Review: Mafia II
The word "mafia" roughly translated from Sicilian means "swagger" or "boldness". It is a term given to the organization by the press, with mafiosos having many different ways of referring to their gang structure and hierarchy.
- Worth The Time?Yes, when you're killing lots of people.
- Things LovedThe Old Cars, Dialogue, Action, Acting, Emotions, Destructible Objects, the Mafia experience, Playboy Posters
- Things HatedStoryline, Slow Down of the Game, Boring Scenes, Frustrating Inability to Move and free-roam, Police
- RecommendationIf you played the original Mafia, you'd want to give this a shot. But on the other hand, it's not exactly the longest game and there are no side-missions to participate in alongside the main objective. So if you're looking for a full on sandbox, this isn't it. It does, however, have missions which you can finish any way you like.
- Name: Mafia II
- Genre: Action Adventure
- Players: 1
- Multiplayer: None
- Platforms: PC, PS3, Xbox 360
- Developer: 2K Czech
- Publisher: 2K Games
- Price: R350 (PC), R700 (PS3, Xbox 360)
- Reviewed On: Xbox 360
What would you define as ‘living the dream?’ Some would say attractive girls, wealth and exotic supercars. To others it’s a family with children, a house by the sea/mountain and loads of laughs and smiles. But what about gun fights, power, respect and Italian accents? Well, from what I understand, that’s the Mafia.
In the Mafia power is limited to the point where various families run different parts of a certain city, and no member may kill another member without explicit permission. You might argue that loyalty is important, but it’s almost negligible as you’re one mistake–or phone call–from death, thus leaving loyalty at the bottom of the seabed with concrete feet.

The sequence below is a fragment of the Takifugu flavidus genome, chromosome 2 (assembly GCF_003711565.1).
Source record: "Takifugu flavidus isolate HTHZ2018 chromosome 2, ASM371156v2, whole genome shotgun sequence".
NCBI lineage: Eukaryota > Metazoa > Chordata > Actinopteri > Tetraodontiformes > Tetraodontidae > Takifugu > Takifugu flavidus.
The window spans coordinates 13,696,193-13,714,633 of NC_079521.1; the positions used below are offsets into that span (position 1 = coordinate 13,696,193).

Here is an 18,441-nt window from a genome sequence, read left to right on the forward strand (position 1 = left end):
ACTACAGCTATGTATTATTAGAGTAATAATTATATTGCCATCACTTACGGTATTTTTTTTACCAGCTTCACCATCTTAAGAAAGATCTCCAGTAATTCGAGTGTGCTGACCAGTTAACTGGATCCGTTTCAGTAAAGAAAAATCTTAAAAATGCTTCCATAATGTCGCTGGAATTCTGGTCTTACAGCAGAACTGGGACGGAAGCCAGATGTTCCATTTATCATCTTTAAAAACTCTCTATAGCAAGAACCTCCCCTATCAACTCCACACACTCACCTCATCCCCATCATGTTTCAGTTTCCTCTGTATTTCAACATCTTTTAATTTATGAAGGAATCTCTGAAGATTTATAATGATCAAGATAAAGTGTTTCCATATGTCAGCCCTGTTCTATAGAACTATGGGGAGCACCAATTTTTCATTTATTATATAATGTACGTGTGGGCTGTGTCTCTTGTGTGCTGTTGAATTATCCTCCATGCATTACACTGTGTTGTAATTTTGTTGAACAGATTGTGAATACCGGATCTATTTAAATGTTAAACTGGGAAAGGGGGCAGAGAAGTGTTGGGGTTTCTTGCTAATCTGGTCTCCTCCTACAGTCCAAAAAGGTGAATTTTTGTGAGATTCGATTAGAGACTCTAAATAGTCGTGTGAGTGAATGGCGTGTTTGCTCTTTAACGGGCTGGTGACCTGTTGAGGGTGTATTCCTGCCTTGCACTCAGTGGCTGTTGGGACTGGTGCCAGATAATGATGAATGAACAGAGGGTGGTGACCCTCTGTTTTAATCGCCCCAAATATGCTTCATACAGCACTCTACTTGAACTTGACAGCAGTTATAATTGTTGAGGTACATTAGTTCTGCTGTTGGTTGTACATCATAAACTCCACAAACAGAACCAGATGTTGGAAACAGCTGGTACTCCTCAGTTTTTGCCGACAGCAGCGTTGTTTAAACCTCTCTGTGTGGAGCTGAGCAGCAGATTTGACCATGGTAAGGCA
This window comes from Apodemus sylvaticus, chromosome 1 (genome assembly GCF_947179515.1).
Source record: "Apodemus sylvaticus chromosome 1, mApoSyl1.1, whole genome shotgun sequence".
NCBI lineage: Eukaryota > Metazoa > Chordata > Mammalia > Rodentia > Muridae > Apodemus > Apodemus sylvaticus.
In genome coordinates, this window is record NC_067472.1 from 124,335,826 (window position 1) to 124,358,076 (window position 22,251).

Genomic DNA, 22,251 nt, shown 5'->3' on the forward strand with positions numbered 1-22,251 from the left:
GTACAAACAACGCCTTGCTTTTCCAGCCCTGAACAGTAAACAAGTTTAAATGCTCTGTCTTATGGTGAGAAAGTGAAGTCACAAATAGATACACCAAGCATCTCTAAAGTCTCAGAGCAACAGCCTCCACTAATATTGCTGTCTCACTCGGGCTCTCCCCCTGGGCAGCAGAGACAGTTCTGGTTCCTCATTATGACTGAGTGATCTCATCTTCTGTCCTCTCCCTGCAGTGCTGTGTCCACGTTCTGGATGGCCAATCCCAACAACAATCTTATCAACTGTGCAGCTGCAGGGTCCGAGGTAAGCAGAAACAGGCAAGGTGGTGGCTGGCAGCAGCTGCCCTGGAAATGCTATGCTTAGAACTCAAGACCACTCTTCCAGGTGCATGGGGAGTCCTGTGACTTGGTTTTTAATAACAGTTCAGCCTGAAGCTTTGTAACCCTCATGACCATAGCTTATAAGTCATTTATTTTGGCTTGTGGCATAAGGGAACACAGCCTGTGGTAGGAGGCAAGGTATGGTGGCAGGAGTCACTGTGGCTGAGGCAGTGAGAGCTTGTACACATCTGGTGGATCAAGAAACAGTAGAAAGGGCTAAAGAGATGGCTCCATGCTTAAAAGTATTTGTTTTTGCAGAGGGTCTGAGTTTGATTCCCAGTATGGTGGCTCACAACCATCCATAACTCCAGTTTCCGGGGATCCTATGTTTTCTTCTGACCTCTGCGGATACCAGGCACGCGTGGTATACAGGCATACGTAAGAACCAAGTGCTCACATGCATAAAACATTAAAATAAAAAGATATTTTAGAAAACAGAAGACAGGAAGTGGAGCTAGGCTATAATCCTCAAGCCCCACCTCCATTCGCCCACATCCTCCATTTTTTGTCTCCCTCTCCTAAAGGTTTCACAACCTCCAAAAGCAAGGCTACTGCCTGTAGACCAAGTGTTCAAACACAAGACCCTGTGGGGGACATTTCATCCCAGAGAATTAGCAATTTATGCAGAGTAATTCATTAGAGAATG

In essence, Mafia II captures all of these points above. 2K Games’ Mafia II is based on increasing your rank for extra money, wherein achieving this you’ll be exploited by doing someone else’s dirty work.
In Mafia II you play as a man named Vito Scaletti. Vito was only a boy when he moved to America with his family, and after an unfortunate chain of events he ended up working for the Mafia in an attempt to earn extra ‘dough’.
Because the storyline is simple and easy to understand, you might feel that you won’t be submerged into a world of organised crime. And that’s where you’re wrong. Instead of using a complex story, 2K Czech enhanced the simplicity on in-depth characters and real life emotions.
That being said, Mafia II offers character interaction through acting. By using acting as the carrying effect for emotion you’re being submerged into a game where you’ll either love or hate the situation you are dealing with.
Empire City, the city where all of this takes place. Basically it’s a bundle of potential limited by the inability to free-roam and do your own thing. It’s a place filled with shops, and happy people. And not so happy people who will in-turn be happy to fight, if you want.
Strangely enough, with the limited ability to free-roam you’ll find that there is also no need to visit features included in the game. Like a shop, for instance.
In fact, the only time you ever go to the shop is for strange, or police-related, reasons. Almost every mission you participate in will offer loads of guns and loads of ammunition – eliminating the need to purchase fire-power.
Mafia II offers a great amount of detail, and this includes cars. Some fast, some slow, some odd and some not so odd — but nonetheless, they are all enjoyable.
Furthermore, Empire City is place where action is never amiss, and danger lurks on every street corner. There’s plenty to do and plenty to hear about on the radio.